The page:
• The NLI would have to change. Remember, this is already the worst contract in American sports. In this scenario, recruits would give up their leverage even earlier with no real promise of anything in return. They’d need to truly understand that before they signed. That way they couldn’t complain later. So, the NLI would need to look like a pack of cigarettes in Singapore. Instead of featuring a picture of a diseased lung, the NLI would include a warning paragraph that states: “You are signing a terrible contract that will eliminate all of your leverage. The financial aid agreement you're signing gives you the same scholarship without removing that leverage. The school can still deny you that scholarship if it oversigns. The school could also decide not to admit you. The head coach recruiting you may get fired. The position coach recruiting you is probably already looking at other jobs. If you sign this, you’re stuck. If this is O.K., feel free to sign below.”
• This plan would require one more rule change that I’ll address in the answer to the next question.
From @RowsofCorn: What are the origins of why official visits can’t start until August? Why not after a recruit completes his junior year? Why no bigger push to reform?
It would make perfect sense, since college coaches routinely pressure players to visit and commit during the spring of their junior years and the summer between their junior and senior years of high school, to allow school-paid official visits to begin in the spring of a prospect’s junior year. This would be completely logical, and some have been suggesting it for a while now.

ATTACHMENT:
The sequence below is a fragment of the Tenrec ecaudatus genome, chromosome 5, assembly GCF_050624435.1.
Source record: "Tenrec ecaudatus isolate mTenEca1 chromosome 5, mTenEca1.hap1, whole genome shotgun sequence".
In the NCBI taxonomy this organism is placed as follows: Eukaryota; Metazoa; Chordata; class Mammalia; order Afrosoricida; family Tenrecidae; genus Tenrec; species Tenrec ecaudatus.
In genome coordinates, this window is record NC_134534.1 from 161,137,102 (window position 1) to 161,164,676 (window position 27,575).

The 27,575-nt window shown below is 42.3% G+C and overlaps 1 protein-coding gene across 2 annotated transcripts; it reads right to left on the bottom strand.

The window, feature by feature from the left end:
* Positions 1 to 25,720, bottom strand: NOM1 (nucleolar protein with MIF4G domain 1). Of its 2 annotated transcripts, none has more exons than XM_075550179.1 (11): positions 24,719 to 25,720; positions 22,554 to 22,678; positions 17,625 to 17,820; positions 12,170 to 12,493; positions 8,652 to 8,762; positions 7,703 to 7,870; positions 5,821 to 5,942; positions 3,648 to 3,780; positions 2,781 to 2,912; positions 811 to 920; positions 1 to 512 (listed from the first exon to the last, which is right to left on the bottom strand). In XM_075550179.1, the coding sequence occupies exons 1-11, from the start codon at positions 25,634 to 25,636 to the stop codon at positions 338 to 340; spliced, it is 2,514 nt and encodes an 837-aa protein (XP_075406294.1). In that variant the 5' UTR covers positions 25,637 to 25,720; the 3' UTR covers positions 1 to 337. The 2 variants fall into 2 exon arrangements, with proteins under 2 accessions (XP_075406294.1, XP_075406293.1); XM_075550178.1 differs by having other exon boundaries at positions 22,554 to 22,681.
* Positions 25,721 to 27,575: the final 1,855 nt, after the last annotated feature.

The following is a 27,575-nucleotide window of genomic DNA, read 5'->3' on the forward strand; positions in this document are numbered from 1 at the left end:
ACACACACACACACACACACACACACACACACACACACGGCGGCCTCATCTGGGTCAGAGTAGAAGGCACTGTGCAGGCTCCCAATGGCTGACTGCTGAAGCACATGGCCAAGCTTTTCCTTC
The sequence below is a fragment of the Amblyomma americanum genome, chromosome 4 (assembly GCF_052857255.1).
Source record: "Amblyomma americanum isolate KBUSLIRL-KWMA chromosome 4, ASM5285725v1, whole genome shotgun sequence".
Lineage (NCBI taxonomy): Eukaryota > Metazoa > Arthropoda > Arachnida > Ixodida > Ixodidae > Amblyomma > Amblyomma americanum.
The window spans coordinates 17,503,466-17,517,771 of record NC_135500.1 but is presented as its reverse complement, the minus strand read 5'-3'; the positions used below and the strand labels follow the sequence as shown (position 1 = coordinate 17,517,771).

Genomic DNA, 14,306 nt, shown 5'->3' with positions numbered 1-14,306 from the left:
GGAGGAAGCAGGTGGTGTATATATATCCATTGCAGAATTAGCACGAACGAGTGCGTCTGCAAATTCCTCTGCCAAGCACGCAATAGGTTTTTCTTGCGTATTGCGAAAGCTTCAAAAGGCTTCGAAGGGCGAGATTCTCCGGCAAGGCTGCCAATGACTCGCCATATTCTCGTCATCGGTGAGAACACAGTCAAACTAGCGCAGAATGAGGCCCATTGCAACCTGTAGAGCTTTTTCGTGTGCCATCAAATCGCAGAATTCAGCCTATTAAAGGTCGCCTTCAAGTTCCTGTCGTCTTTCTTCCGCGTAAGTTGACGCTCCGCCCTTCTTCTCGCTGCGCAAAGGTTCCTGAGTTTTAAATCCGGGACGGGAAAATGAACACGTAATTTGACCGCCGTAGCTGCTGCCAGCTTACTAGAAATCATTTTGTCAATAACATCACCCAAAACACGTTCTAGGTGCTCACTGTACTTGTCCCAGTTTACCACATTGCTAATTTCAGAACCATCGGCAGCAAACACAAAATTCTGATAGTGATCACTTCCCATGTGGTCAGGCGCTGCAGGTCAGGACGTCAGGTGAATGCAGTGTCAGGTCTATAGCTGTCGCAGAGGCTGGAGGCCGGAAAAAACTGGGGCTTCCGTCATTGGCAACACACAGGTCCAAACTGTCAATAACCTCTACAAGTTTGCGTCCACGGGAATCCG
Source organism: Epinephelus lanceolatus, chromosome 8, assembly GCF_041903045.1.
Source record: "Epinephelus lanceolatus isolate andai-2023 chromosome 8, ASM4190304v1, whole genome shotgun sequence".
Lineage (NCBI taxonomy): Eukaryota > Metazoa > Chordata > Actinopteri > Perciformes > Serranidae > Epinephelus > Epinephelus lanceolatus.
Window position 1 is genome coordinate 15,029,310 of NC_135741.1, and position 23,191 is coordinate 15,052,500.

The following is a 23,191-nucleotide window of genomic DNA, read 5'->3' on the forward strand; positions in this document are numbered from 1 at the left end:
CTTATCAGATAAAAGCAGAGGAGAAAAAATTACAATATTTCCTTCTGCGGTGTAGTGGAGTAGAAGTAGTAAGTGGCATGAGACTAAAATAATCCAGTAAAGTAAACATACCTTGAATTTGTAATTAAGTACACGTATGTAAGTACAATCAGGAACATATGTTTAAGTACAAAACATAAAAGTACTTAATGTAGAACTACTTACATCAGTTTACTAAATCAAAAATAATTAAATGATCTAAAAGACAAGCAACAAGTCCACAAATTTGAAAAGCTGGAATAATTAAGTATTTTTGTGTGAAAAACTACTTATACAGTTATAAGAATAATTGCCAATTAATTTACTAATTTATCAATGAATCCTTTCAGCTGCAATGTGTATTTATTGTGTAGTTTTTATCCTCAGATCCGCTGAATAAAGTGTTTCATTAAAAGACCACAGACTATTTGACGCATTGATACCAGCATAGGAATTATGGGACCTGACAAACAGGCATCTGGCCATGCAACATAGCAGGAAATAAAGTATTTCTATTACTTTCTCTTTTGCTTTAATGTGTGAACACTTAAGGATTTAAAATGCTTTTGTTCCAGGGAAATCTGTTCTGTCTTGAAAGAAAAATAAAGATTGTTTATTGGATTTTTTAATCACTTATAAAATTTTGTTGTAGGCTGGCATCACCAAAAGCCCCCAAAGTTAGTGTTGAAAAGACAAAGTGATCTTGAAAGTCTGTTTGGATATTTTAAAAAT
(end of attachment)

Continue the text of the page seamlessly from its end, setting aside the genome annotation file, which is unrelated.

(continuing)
Earlier official visits haven’t happened because college coaches don’t want them to happen. At the moment, the only period a college coach can take a vacation is the summer, and coaches believe this would eliminate that opportunity because they’d be hosting official visitors. Never mind that coaches are adults who could simply say, “I’m taking a vacation this week” and schedule visits around it. They would prefer time off be regulated, as that makes their lives easier.
Earlier official visits would allow low-income prospects to make more informed decisions. It would help geographically isolated schools like Nebraska expose their programs to recruits who can’t afford unofficial visits. It would also help choke out the cottage industry of shady dudes loading high schoolers into vans and driving them to multiple unofficial visits over the summer — and maybe the envelopes full of cash that appear under the hotel room doors of said shady dudes in exchange for their time and trouble.